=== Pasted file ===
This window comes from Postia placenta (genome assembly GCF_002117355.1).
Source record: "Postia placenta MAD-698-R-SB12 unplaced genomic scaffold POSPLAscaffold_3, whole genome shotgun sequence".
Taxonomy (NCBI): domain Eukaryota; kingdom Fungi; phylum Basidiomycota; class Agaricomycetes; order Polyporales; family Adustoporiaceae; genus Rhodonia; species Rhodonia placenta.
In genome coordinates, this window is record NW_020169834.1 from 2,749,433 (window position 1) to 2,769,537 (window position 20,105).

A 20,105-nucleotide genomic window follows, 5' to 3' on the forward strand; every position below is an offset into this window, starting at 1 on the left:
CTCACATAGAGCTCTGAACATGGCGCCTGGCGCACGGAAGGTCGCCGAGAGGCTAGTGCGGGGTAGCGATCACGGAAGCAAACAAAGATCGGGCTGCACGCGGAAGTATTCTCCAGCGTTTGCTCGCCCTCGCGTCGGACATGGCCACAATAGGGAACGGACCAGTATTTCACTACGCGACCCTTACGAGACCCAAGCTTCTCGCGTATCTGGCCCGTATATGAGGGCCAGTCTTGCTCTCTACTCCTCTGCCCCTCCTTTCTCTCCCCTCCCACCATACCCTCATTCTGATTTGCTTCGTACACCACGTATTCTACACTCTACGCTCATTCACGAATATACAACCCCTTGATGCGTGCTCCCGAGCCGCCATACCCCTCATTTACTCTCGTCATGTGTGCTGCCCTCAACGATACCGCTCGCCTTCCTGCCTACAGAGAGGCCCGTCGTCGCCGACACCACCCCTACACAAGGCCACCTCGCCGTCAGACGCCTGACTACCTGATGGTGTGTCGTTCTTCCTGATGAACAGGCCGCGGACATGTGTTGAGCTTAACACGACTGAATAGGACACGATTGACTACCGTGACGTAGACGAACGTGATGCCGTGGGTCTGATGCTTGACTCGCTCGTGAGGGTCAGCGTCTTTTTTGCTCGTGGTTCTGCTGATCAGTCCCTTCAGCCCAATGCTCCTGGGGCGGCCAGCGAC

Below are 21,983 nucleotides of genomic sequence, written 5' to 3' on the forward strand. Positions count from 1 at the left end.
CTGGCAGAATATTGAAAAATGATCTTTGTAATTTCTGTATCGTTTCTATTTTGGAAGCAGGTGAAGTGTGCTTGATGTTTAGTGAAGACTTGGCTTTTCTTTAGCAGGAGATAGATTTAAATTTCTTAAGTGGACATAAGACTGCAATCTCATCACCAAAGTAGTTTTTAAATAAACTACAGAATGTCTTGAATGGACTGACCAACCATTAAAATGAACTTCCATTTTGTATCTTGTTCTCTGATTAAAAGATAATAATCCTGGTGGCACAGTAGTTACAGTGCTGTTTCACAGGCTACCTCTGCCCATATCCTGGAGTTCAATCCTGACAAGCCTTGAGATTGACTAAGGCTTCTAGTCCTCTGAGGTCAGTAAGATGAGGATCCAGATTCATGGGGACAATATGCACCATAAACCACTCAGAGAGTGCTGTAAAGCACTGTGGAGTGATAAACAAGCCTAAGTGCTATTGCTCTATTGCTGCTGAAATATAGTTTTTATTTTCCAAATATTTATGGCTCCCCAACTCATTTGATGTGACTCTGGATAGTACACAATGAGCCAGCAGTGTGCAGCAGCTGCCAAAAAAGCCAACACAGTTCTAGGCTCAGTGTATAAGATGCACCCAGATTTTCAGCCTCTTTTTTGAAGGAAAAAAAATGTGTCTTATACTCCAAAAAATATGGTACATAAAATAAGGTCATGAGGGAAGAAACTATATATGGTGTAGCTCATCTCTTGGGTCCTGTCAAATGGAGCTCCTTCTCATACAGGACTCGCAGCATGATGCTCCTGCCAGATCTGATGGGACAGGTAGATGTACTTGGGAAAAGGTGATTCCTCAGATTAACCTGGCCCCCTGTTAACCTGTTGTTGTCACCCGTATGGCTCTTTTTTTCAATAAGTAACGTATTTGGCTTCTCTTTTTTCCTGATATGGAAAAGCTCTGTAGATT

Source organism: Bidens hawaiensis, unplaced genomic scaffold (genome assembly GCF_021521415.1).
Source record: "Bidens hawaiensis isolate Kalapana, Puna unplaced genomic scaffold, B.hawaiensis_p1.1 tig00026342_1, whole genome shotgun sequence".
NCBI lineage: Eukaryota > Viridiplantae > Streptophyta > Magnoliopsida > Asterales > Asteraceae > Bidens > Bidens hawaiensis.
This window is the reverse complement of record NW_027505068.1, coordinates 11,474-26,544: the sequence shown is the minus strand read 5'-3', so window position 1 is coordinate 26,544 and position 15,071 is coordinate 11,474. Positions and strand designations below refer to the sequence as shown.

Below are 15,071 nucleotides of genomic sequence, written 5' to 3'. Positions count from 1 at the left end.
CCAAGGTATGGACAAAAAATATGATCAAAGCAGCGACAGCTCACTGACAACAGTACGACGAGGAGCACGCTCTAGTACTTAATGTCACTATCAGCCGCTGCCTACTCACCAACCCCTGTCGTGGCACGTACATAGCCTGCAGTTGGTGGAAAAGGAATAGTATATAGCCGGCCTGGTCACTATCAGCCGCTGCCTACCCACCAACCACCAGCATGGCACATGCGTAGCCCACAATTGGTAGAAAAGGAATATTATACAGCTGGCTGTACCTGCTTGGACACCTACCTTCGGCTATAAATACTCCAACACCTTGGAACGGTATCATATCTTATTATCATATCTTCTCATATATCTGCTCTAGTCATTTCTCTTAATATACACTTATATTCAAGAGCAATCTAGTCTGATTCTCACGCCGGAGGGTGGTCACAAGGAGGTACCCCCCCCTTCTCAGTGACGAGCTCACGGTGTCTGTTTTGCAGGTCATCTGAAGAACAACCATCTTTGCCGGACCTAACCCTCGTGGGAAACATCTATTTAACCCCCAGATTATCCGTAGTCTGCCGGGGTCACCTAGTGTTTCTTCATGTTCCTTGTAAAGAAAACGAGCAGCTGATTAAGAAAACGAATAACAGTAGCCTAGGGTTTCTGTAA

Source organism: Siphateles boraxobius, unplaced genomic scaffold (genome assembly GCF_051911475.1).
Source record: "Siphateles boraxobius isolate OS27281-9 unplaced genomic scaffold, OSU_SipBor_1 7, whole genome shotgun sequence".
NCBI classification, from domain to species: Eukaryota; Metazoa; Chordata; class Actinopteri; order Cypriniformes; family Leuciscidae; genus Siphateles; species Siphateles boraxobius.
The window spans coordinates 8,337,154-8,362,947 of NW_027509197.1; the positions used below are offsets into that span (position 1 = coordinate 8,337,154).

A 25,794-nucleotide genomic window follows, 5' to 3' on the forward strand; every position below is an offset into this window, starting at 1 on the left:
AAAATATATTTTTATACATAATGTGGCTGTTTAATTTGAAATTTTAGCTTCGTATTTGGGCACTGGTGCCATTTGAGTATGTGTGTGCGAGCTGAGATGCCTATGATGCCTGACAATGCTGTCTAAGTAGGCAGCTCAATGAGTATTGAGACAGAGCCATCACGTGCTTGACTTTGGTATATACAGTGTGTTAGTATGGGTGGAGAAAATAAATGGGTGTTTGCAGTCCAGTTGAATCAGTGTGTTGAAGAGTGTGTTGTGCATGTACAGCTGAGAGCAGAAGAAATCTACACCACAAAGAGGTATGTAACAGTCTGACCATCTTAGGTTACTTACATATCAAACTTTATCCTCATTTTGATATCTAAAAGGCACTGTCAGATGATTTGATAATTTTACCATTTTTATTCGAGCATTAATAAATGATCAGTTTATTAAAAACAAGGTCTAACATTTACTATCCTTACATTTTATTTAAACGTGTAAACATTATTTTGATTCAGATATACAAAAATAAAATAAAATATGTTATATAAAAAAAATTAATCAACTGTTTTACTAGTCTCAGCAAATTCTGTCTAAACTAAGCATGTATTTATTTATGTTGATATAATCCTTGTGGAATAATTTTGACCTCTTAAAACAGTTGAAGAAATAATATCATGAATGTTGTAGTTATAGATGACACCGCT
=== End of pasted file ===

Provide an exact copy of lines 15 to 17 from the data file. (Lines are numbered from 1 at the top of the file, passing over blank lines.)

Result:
Source organism: Siphateles boraxobius, unplaced genomic scaffold (genome assembly GCF_051911475.1).
Source record: "Siphateles boraxobius isolate OS27281-9 unplaced genomic scaffold, OSU_SipBor_1 7, whole genome shotgun sequence".
NCBI classification, from domain to species: Eukaryota; Metazoa; Chordata; class Actinopteri; order Cypriniformes; family Leuciscidae; genus Siphateles; species Siphateles boraxobius.